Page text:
Mills, S., ‘Young ghosts:  ethical and methodological research in children’s geographies’, Children’s Geographies, 10.3 (2012), 357-63

Steedmman, C., Dust: The Archive and Cultural History (Manchester University Press & Rutgers University Press, 2001)

 

Dodd picture (118x150)By Lindsey Dodd, Project Co-Investigator, School of Music, Humanities and Media, University of Huddersfield

‘Before we get [children] used to being thin, we have to show them that it’s not shameful to be poor’, came an instruction to the press from the Vichy government. Children in wartime France had to learn to deny themselves, to emulate the self-sacrifice of Marshal Pétain who ‘gave himself’ to France, and to see the benefit that each little cog brought to the bigger machine. There was a recognition that children were suffering. Resigning those in need to their lot, but also encouraging them to help others was the surest way to get the most out of children’s enthusiasm and energetic compassion. By focusing on poverty, hardship and rigour, children could be inspired to work harder and find satisfaction in the idea of helping their young neighbours. The irony, of course, was that many children being set up as agents of charity were themselves in need of that charity.

Children attend a gala in Paris financed by the money collected by other children, May 1941

Children’s charitable fundraising on behalf of other children is an important aspect of their politicised activity in Vichy France. In spring 1941, children over 12 years old were drafted into a mass campaign to sell badges worth 50 centimes each in the streets. Each child was given 100 badges, and across the department of the Seine there were 20,000 sellers. These youngsters approached their task with enthusiasm and competed with each other to see who could sell the most. The profits went directly to other children: they paid for grand theatrical performances for children from the most hard-hit sections of society – those who had been bombed out or made refugees, or whose parents were either prisoners or unemployed. 120,000 seats were available at the galas which took place across the Paris region, and impoverished children enjoyed the antics of clowns, magicians, contortionists … and of Babylas and his amazing performing geese.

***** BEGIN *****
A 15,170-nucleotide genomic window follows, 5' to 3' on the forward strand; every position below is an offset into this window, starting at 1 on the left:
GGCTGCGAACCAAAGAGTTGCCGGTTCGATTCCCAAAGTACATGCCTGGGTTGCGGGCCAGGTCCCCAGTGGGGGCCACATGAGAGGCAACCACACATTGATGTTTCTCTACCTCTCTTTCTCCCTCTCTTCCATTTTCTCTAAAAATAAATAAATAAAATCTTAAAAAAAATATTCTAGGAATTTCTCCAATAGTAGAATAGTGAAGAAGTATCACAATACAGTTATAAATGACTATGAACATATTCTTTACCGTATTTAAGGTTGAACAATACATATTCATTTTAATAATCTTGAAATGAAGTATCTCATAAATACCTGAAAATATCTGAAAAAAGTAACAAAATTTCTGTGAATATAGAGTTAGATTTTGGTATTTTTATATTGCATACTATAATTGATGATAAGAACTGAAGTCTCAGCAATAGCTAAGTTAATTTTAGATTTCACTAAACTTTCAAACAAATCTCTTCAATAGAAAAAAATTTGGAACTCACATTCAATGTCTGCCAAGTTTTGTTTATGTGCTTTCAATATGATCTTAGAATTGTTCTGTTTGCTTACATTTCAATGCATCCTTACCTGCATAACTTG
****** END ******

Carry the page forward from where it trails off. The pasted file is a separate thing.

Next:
The performer Babylas and his performing geese

In 1942, a new Christmas campaign was begun whereby the under-15s were to earn 2 francs and send them through to Marshal Pétain in favour of needy children. ‘We’ll give the under-15s the chance to make a real contribution on behalf of others and let them show their love for Marshal Pétain. It is, after all, among the very youngest that this love retains the most purity’, wrote the Youth Section of the Propaganda Ministry. Never missing an opportunity to use children to embed the regime more firmly into French society, the propagandists also saw the fundraising potential of harnessing children’s love for Pétain which they so assiduously cultivated.

While the official line stated that children should work hard for what they collected, many charitable endeavours clearly gave great deal of pleasure as well as the happy glow of altruism. A letter arrived in Vichy from 9 little children on holiday together with their families in the mountains, who had put on a little play and collected 255 francs. Another group had performed Molière’s Les Précieuses ridicules, inviting friends and family, and raised a whopping 1720 francs. 12-year-old Guy put on a Guignol (Punch and Judy) show with two friends; they were sending 50 francs, half of the sum they had raised, ‘to save some little children in our great and beautiful France’. The other half would be reinvested in their puppet theatre in the hope of raising more next time. For those who could afford Punch and Judy theatres or mountain holidays, money was not short. The amounts they sent spoke of comfortable lives.